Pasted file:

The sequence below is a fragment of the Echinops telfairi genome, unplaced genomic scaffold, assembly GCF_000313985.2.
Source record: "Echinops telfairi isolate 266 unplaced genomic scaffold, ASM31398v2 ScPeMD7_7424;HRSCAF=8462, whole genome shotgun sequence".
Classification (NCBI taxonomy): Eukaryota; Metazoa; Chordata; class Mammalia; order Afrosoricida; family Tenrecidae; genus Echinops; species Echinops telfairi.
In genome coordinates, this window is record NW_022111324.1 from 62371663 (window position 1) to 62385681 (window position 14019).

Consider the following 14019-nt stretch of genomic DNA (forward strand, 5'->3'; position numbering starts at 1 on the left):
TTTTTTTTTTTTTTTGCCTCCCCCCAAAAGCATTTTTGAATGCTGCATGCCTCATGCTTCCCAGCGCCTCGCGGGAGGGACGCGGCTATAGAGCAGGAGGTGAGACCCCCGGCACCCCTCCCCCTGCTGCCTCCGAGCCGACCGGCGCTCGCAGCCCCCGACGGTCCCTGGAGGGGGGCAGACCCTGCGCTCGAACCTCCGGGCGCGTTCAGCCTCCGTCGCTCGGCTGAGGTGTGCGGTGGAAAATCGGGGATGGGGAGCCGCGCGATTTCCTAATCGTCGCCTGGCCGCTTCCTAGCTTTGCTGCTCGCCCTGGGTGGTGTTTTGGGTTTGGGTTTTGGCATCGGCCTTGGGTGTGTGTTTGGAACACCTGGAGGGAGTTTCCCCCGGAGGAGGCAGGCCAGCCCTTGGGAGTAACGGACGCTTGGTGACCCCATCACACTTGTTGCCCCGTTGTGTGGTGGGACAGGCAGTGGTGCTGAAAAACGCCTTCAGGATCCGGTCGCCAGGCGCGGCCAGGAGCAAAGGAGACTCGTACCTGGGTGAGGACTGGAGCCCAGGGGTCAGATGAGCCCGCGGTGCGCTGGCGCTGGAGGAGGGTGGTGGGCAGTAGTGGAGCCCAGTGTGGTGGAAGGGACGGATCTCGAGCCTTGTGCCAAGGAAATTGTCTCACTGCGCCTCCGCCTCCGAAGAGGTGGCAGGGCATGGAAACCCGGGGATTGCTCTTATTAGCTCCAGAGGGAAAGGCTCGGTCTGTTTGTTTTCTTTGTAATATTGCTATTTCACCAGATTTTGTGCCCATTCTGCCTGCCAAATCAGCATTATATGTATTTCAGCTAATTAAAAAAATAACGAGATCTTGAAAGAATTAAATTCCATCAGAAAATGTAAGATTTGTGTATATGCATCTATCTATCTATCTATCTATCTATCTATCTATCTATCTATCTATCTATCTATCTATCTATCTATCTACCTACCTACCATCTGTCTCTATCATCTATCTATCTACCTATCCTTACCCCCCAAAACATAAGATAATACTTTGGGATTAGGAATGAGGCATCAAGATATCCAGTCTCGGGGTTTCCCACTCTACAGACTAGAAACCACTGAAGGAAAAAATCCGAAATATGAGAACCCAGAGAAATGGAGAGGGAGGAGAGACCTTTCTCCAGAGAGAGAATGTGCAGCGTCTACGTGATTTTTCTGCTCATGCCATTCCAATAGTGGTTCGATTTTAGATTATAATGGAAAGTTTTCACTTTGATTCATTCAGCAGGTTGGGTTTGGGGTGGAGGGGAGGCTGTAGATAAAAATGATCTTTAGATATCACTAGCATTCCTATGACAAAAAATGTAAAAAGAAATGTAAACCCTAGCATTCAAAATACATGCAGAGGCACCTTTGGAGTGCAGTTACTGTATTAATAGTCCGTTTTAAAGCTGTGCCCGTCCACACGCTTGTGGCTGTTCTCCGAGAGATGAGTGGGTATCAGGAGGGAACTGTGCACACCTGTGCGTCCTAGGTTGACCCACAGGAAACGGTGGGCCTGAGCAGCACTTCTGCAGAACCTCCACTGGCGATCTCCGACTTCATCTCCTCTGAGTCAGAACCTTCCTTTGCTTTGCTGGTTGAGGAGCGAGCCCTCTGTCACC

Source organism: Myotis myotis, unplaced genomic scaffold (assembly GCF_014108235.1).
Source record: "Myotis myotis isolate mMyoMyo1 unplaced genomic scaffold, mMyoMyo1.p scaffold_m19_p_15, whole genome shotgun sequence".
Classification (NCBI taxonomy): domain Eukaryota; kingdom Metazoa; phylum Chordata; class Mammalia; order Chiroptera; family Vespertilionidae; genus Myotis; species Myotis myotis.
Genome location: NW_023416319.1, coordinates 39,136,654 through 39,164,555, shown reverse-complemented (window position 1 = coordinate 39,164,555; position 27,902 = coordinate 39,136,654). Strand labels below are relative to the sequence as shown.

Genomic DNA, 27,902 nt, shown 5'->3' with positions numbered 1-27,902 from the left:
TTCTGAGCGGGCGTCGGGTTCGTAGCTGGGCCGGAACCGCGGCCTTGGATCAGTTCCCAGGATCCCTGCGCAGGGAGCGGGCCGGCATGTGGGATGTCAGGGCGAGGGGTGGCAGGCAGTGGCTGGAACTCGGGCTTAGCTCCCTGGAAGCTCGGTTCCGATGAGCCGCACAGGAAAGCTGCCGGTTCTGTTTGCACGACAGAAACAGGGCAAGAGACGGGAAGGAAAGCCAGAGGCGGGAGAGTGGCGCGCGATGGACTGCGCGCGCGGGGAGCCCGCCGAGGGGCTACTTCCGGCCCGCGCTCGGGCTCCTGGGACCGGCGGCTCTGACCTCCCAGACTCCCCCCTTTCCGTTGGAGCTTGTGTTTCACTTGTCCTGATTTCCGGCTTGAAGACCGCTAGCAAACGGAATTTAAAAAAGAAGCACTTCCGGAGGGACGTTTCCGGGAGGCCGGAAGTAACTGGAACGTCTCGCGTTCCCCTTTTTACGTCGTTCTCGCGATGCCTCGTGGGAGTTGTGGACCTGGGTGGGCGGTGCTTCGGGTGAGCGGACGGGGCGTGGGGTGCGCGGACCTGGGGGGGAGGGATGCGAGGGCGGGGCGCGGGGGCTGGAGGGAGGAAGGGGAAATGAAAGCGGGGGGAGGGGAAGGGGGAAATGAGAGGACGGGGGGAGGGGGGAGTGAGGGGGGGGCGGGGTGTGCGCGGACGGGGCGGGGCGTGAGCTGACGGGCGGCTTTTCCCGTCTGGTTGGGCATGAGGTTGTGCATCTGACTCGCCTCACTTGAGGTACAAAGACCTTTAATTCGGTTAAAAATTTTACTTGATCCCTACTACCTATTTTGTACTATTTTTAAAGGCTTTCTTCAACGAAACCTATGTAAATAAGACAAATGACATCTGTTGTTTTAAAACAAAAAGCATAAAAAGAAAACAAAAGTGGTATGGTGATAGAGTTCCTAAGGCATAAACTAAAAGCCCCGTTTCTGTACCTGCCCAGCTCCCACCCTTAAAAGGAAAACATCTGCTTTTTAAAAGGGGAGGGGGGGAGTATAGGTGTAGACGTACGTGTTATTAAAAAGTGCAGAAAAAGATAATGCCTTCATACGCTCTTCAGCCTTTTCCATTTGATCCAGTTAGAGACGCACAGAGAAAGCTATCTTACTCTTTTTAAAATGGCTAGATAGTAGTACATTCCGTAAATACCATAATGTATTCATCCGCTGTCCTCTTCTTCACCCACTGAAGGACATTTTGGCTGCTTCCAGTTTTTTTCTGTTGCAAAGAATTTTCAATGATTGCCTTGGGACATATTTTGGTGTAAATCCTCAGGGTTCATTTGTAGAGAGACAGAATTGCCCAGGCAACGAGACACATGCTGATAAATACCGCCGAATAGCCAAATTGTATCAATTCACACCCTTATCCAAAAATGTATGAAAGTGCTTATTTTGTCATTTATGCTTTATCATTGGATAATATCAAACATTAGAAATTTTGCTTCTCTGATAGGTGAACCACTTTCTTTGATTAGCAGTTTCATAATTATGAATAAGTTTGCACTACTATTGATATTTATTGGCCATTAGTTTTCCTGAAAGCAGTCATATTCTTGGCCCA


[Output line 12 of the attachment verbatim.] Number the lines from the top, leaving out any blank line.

TTCTGAGCGGGCGTCGGGTTCGTAGCTGGGCCGGAACCGCGGCCTTGGATCAGTTCCCAGGATCCCTGCGCAGGGAGCGGGCCGGCATGTGGGATGTCAGGGCGAGGGGTGGCAGGCAGTGGCTGGAACTCGGGCTTAGCTCCCTGGAAGCTCGGTTCCGATGAGCCGCACAGGAAAGCTGCCGGTTCTGTTTGCACGACAGAAACAGGGCAAGAGACGGGAAGGAAAGCCAGAGGCGGGAGAGTGGCGCGCGATGGACTGCGCGCGCGGGGAGCCCGCCGAGGGGCTACTTCCGGCCCGCGCTCGGGCTCCTGGGACCGGCGGCTCTGACCTCCCAGACTCCCCCCTTTCCGTTGGAGCTTGTGTTTCACTTGTCCTGATTTCCGGCTTGAAGACCGCTAGCAAACGGAATTTAAAAAAGAAGCACTTCCGGAGGGACGTTTCCGGGAGGCCGGAAGTAACTGGAACGTCTCGCGTTCCCCTTTTTACGTCGTTCTCGCGATGCCTCGTGGGAGTTGTGGACCTGGGTGGGCGGTGCTTCGGGTGAGCGGACGGGGCGTGGGGTGCGCGGACCTGGGGGGGAGGGATGCGAGGGCGGGGCGCGGGGGCTGGAGGGAGGAAGGGGAAATGAAAGCGGGGGGAGGGGAAGGGGGAAATGAGAGGACGGGGGGAGGGGGGAGTGAGGGGGGGGCGGGGTGTGCGCGGACGGGGCGGGGCGTGAGCTGACGGGCGGCTTTTCCCGTCTGGTTGGGCATGAGGTTGTGCATCTGACTCGCCTCACTTGAGGTACAAAGACCTTTAATTCGGTTAAAAATTTTACTTGATCCCTACTACCTATTTTGTACTATTTTTAAAGGCTTTCTTCAACGAAACCTATGTAAATAAGACAAATGACATCTGTTGTTTTAAAACAAAAAGCATAAAAAGAAAACAAAAGTGGTATGGTGATAGAGTTCCTAAGGCATAAACTAAAAGCCCCGTTTCTGTACCTGCCCAGCTCCCACCCTTAAAAGGAAAACATCTGCTTTTTAAAAGGGGAGGGGGGGAGTATAGGTGTAGACGTACGTGTTATTAAAAAGTGCAGAAAAAGATAATGCCTTCATACGCTCTTCAGCCTTTTCCATTTGATCCAGTTAGAGACGCACAGAGAAAGCTATCTTACTCTTTTTAAAATGGCTAGATAGTAGTACATTCCGTAAATACCATAATGTATTCATCCGCTGTCCTCTTCTTCACCCACTGAAGGACATTTTGGCTGCTTCCAGTTTTTTTCTGTTGCAAAGAATTTTCAATGATTGCCTTGGGACATATTTTGGTGTAAATCCTCAGGGTTCATTTGTAGAGAGACAGAATTGCCCAGGCAACGAGACACATGCTGATAAATACCGCCGAATAGCCAAATTGTATCAATTCACACCCTTATCCAAAAATGTATGAAAGTGCTTATTTTGTCATTTATGCTTTATCATTGGATAATATCAAACATTAGAAATTTTGCTTCTCTGATAGGTGAACCACTTTCTTTGATTAGCAGTTTCATAATTATGAATAAGTTTGCACTACTATTGATATTTATTGGCCATTAGTTTTCCTGAAAGCAGTCATATTCTTGGCCCA